In an interview with ProBuilder, McCaughey said: "The focus is not on the unit cost of our system versus stick framing. The focus is on the productivity gains that are brought to the builder and what it does to his bottom line at the end of the year. Our discussion with the builders at the moment are more about the construction cycle time and how those affect profitability."


"Focus is not on the unit cost of our system?" What builder is going trust this sleight of hand? It's as if McCaughey had said, "Just trust me—by the end of the year you will make more money."


Successful combined component-framing company leaders hold their bids accountable to the unit cost of their system on each project. These companies can gain 5% to 10% price advantage over on-site stick framing by providing the Home Builder with a more extraordinary value proposition. By owning all nine areas of the framing shell installation they:

  • Reduce risk

  • Handle project management

  • Eliminate on-site theft

  • Streamline invoicing from 30 to 3 invoices per project

  • Reduce accidents

  • Hit timelines 

The complete system solution offers accountability in the form of one ass on the line for an installed framing shell. Taking this approach delivers the collaboration and synchronizes the value chain providing clarity to calculate the math involved in each part of the framing project and realize the savings per unit per project. These leaders are doggedly grinding on every area to unlock profits in how they engineer and design, create optimal field installation, manufacture efficiently, and use materials wisely. Material usage efficiency, every scrap of lumber in a component plant gets used somewhere in the house. After searching globally for partners, they quickly learned the perfect off-the-shelf machinery or design software to provide the breakthrough innovation they need does not exist; unwavering, they have their own software engineers and machine engineers to retool and improve what is supposed to be state-of-the-art machinery.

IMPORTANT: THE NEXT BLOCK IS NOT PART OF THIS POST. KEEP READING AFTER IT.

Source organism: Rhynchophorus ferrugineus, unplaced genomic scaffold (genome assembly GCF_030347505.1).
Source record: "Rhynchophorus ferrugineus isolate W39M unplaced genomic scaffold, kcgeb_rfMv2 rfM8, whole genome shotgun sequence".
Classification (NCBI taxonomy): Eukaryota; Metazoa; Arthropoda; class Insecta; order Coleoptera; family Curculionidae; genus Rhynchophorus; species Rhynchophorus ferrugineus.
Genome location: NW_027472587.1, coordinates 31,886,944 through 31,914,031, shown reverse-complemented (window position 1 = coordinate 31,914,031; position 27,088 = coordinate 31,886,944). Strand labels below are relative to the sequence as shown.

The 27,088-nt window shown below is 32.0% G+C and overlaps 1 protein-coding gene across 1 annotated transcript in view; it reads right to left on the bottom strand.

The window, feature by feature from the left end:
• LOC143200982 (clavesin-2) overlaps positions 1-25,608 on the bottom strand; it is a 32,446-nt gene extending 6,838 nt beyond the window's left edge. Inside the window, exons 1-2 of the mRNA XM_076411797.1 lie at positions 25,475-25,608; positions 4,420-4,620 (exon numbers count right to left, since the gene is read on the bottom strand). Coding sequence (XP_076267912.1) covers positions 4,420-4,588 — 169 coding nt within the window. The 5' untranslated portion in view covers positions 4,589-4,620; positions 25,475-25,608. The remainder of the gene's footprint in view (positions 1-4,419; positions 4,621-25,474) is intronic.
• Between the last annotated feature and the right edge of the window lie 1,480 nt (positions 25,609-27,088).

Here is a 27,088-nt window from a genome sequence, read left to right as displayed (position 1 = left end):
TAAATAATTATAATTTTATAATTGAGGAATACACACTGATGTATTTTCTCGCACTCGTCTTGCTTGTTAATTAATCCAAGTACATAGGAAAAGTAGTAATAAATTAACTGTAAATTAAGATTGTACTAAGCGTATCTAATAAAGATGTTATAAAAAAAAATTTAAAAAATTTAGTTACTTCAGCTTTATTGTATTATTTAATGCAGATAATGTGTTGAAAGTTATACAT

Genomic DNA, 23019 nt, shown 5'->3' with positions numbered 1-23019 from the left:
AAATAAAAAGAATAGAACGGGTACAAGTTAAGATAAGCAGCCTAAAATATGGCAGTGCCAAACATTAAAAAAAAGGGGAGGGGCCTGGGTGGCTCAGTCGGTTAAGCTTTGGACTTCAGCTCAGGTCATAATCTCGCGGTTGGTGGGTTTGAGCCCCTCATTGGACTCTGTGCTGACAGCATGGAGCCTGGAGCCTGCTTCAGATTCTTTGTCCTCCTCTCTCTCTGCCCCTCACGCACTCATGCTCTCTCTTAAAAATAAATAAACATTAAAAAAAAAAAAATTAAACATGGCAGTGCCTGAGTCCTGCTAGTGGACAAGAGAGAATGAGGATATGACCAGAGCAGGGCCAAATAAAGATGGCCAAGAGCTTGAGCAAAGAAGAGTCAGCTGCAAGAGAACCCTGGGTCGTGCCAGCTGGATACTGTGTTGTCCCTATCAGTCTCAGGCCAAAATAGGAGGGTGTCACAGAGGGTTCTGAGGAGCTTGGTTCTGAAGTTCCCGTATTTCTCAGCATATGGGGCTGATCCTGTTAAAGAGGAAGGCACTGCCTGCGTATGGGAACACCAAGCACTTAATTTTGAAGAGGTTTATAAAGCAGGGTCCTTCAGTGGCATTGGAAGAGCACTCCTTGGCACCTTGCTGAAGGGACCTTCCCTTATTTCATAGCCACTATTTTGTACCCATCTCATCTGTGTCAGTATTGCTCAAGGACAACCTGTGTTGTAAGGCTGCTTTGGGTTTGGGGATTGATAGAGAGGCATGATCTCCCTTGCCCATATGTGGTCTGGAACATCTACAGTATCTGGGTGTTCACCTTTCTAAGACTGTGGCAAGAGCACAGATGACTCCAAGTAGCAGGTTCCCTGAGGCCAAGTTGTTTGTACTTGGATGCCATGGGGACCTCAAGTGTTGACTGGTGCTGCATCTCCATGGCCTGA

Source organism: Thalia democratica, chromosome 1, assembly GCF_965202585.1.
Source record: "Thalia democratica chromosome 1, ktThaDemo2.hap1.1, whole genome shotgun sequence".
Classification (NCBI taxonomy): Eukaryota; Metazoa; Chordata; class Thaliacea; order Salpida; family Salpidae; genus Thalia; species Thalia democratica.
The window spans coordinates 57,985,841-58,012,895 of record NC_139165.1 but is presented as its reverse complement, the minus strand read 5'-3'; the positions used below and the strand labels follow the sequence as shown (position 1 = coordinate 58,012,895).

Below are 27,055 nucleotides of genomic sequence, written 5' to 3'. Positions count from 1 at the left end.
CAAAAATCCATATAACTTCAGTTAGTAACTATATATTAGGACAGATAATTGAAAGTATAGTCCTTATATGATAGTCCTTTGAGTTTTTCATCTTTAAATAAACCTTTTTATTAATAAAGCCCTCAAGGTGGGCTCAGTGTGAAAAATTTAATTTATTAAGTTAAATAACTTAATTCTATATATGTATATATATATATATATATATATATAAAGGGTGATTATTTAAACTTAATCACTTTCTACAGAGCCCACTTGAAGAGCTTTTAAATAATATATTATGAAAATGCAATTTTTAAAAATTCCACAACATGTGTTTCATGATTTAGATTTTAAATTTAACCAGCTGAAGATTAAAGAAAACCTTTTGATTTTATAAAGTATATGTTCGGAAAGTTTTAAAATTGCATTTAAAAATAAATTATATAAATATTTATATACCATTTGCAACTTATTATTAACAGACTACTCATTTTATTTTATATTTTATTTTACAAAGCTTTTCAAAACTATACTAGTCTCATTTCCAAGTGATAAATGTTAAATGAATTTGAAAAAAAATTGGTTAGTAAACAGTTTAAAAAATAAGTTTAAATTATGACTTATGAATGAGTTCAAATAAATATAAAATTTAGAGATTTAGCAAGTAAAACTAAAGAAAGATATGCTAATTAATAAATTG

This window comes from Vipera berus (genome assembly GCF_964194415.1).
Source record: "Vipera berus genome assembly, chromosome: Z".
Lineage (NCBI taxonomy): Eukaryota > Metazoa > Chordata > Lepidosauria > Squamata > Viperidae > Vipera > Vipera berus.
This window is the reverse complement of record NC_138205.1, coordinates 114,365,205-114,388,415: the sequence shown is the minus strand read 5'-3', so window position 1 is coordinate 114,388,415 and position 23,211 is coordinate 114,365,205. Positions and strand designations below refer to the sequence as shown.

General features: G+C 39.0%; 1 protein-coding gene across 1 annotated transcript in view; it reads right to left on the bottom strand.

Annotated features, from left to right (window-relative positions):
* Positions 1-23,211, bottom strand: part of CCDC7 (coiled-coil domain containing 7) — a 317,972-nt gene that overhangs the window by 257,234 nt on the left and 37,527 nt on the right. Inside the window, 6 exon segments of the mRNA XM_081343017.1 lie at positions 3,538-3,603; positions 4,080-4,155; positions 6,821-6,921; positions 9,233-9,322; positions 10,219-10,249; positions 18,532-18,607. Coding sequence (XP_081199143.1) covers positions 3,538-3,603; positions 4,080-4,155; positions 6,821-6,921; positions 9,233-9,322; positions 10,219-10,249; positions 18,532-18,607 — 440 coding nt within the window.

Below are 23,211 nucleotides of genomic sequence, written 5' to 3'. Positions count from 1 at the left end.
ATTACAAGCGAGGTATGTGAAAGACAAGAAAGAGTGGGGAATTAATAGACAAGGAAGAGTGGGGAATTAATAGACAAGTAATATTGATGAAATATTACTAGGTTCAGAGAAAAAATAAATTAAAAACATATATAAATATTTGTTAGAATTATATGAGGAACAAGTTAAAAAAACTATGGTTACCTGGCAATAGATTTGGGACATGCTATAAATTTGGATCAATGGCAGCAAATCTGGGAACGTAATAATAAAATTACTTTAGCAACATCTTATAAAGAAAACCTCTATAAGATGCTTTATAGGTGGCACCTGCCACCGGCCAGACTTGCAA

The Wrong Owner

This brings up another question: If good builders know true FIOSS comes from owning the entire construction process, why didn't one of them buy Entekra and fold the company into their operations? 


Instead, it was LP—or rather, two LPs. The first LP's leadership made the investment decision, then failed to oversee a business model that featured an overbearing personality at the top, no U.S. experience around the leader, and nobody holding the company accountable to business 101 methods. I'm told that when Entekra was put up for sale, the company refused to tell a potential buyer how much the Irish leaders were getting paid.

Then came new C- Level leadership. Neither the old nor the new leadership had component manufacturing experience. In the end Louisiana Pacific "saw Entekra as a distraction to their overall business," one LP executive told me. "The CEO was focused on their new prefinished siding program and was never really committed to the business."


Some claim: “It was the rising interest rates and declining housing starts that are responsible for Entekra’s demise.” Great CEO’s create business models that welcome a good downturn and leverage it to gain share quickly. Entekra blew their cash foolishly, grossly miscalculating the variable working capital needs. 


As I said earlier, offsite component manufacturing done right is the better way to build. Many excellent companies prove this every day – but no one is writing about them. They prefer it that way – quiet, humble, dogged in their pursuit. This article is dedicated to those innovative driving leaders whose passion is creating an affordable housing solution. The world rests on your shoulders. Thank you!


Misura Group works daily with highly successful companies in the offsite manufacturing segment. Let us help your story be one worth celebrating.


Hire Smarter™- Tony


Looking to discuss this topic further? Reach out to Tony